I'm currently working on a serial interfacing project based upon connecting to the rs232 port. However, seeing as a decent number of laptops and/or PC's seem like they might have their rs232 ports disappear within the next 5 years, I was considering using the RJ45 modular port for my project (EIA/TIA 568). However, I'm not quite sure how to denominate it when accessing the port through the Win32API (I'm programming in C++). It's currently programmed to "COM1". Does anyone know how I can find out what this port is called or how to configure it so it can be used in this manner?
closed as not a real question by Deanna, martin clayton, Vikdor, Wh1T3h4Ck5, Jason Sturges Oct 5 '12 at 3:38
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I'm really confused... RJ45 ports on laptops/PCs are for Ethernet connections, aren't they? I don't understand how you could utilize one as a COM port.
If you need a serial port, and don't need ultra-low latency*, pick up a USB <-> RS232 converter, they run about $20-$30 and work just fine: from the PC software's point of view it looks like a regular old COM port.
*RS232 itself has low latency, but if you use USB as part of the serial connection, you're limited by the timing of its frames and how the USB serial converter uses them... I seem to remember USB has 1msec and 16msec frame timing; USB 2.0 appears to have 125usec microframes but I don't know if any of the serial converters manage to use them. You'd run into latency issues if you're using a command-response protocol in RS232 with lots of back-and-forth traffic.
On the meta level, what you want to do is a bad idea. You're inventing your own standard for hardware, in a manner which is wholly inconsistent with established protocols.
You are much better directly using either USB or a DB-9 connector with RS-232. RS-232 is really quite good, but it's getting outdated(unfortunately, it's much simpler than usb). For salable products, you'd want to have both. For researchy/geek products, USB is much better.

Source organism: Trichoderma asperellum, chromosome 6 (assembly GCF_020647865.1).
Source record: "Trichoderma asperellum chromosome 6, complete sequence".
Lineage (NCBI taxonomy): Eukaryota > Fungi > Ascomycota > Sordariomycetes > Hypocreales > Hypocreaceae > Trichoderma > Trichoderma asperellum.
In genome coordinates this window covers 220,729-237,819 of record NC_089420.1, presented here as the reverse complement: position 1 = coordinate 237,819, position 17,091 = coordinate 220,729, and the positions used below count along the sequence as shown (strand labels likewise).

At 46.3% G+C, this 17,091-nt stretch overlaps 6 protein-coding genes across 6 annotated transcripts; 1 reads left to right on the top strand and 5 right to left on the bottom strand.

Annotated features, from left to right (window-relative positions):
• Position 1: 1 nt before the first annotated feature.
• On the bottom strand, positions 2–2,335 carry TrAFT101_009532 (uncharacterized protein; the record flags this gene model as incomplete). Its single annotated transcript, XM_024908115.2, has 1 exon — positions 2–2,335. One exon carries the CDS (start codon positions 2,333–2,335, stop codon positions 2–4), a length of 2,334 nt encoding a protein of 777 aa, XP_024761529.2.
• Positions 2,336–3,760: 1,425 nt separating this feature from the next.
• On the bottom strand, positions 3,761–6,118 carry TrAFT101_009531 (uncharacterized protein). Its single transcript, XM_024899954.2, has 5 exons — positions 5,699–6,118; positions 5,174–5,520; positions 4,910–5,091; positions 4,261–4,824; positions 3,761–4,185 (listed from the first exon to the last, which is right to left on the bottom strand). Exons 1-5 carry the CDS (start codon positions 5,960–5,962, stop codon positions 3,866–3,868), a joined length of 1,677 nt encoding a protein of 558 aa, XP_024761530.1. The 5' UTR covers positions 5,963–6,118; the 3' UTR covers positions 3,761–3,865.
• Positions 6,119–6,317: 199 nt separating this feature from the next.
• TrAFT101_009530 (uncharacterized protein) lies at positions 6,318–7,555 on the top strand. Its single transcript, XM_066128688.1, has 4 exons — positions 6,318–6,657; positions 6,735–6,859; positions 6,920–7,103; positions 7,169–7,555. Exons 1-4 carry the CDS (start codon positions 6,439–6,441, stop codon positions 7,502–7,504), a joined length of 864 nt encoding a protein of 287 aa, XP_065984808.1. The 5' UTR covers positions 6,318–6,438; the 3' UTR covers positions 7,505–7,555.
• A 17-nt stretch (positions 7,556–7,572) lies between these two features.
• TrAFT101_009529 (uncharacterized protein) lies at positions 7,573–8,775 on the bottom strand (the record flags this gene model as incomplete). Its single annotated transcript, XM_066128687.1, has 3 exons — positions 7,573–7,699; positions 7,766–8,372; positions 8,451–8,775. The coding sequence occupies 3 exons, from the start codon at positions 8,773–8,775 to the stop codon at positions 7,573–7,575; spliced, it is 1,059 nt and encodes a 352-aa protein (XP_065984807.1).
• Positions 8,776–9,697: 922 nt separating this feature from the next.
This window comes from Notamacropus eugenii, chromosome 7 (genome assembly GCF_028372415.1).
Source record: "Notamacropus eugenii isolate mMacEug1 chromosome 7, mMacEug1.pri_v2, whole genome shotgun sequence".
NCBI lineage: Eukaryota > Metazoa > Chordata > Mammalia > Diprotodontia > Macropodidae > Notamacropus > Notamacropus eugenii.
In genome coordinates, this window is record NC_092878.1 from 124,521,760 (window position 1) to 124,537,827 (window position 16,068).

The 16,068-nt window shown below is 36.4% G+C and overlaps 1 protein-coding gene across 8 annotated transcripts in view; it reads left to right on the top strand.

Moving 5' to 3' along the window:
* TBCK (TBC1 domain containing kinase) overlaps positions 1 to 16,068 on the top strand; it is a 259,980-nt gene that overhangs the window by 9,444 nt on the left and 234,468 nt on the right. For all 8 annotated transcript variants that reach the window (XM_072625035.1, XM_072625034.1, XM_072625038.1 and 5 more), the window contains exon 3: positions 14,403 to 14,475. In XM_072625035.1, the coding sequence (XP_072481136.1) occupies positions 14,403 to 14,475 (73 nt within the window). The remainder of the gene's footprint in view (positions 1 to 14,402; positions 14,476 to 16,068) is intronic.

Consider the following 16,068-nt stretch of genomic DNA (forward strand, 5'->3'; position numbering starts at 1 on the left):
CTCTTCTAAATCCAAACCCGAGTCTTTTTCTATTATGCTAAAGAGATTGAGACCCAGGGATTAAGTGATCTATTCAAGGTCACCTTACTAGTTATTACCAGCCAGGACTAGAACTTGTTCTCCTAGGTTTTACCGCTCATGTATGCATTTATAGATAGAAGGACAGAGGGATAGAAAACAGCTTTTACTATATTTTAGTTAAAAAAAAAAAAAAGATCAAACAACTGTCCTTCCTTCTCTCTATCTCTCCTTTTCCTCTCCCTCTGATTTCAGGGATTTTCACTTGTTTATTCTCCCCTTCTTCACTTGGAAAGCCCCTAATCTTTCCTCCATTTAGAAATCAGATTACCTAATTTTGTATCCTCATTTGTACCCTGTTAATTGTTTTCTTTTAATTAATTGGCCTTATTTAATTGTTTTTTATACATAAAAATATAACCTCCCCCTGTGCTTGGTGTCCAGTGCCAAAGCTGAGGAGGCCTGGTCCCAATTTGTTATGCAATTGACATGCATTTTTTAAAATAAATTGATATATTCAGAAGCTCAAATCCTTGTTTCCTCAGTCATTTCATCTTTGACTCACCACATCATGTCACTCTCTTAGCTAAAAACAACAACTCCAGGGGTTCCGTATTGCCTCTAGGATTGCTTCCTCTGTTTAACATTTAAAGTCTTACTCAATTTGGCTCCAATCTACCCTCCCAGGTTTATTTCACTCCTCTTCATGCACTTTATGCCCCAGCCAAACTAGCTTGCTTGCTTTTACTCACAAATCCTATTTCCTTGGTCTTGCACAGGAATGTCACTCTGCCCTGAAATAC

You should be able to enumerate your com ports from Windows and open a given com port as a file(I've done it).
The USB port has been starting to take over the duties of RS-232 for the last few years.
You should seriously consider USB as an interface for your project.
Oh, yes; that might seem like a ludicrously obvious statement -- "duh! nobody's been using Serial for a decade now".
Not so easy: there is a lot more than mice and printers out there.
RS-232 has been the preferred interface for custom-build devices, scientific instruments, and low-production devices far long after everybody started using USB for mice and high volume consumer devices.
My most direct experience comes from amateur astronomy and accessibility computer accessories for the visually-impaired. Until not too long ago, all of the above were still mainly RS232 devices, and a common headache has been finding a way to plug those in a modern laptop. RS232-to-USB consumer adapted will sometimes work, sometimes not. At least one manufacturer of accessibility devices (a braille embosser) has stated to us that they don't recommend RS232-to-USB adapters because they have had (unspecified) problems with them.